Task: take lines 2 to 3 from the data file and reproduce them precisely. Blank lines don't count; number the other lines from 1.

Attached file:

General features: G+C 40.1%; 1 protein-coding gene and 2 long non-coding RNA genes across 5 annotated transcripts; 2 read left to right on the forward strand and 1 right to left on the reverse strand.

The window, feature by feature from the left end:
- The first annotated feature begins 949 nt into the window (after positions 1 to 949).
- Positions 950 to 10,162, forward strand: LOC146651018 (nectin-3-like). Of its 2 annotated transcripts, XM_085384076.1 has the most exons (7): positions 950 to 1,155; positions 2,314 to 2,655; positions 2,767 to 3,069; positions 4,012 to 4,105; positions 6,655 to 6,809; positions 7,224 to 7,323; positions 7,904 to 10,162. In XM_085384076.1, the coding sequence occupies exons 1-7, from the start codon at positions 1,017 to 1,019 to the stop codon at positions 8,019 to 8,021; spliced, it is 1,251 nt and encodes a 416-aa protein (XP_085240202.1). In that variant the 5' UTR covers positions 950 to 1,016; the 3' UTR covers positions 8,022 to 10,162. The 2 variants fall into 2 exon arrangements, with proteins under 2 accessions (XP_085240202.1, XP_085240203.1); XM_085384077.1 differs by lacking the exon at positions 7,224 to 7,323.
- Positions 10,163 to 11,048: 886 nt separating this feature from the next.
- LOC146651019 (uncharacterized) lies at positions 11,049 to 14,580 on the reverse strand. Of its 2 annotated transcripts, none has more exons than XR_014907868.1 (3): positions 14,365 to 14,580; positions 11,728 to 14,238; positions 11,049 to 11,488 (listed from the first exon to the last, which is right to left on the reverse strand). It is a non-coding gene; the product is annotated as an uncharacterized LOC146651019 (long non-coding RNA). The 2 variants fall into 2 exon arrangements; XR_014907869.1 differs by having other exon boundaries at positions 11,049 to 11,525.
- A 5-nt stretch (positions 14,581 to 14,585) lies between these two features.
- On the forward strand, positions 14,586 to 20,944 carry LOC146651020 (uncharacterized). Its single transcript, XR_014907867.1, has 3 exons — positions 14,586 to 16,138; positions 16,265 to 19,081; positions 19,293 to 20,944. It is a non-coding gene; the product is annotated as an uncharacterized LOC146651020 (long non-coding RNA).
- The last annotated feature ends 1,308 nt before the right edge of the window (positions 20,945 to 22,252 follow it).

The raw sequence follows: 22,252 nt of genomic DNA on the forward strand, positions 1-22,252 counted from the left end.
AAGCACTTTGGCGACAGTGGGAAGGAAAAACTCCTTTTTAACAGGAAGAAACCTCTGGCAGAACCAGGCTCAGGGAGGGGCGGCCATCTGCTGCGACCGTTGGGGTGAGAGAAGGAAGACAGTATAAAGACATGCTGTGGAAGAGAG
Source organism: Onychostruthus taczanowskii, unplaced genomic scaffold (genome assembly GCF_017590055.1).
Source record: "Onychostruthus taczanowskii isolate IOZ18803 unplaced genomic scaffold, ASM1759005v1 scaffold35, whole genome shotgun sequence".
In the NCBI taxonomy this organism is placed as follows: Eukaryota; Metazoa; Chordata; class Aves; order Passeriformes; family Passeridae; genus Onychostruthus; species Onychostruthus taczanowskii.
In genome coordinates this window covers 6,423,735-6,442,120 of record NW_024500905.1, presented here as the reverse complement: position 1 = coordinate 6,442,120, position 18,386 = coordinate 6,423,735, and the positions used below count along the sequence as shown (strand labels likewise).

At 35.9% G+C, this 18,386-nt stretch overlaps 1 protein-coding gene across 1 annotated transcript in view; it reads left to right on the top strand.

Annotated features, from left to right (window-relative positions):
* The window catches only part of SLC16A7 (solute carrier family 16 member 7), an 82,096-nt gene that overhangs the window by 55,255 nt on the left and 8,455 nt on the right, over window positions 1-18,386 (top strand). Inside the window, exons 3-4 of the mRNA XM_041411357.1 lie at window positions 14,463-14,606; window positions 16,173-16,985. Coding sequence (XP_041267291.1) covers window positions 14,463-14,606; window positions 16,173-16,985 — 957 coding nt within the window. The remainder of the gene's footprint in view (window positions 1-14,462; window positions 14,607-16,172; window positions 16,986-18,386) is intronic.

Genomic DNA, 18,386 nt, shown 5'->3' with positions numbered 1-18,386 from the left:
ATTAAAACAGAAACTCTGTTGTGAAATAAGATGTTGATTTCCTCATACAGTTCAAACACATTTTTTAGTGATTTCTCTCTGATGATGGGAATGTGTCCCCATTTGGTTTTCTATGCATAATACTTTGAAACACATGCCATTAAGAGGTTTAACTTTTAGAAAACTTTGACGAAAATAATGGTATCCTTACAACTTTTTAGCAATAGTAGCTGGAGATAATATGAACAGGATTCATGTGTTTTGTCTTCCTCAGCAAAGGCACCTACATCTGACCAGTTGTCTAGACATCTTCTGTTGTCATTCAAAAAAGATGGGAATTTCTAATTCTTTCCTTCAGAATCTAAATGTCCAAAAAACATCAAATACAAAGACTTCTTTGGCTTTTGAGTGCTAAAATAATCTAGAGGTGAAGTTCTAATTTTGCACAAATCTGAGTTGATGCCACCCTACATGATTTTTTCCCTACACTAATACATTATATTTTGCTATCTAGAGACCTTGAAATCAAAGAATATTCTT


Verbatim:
The window, feature by feature from the left end:
- The first annotated feature begins 949 nt into the window (after positions 1 to 949).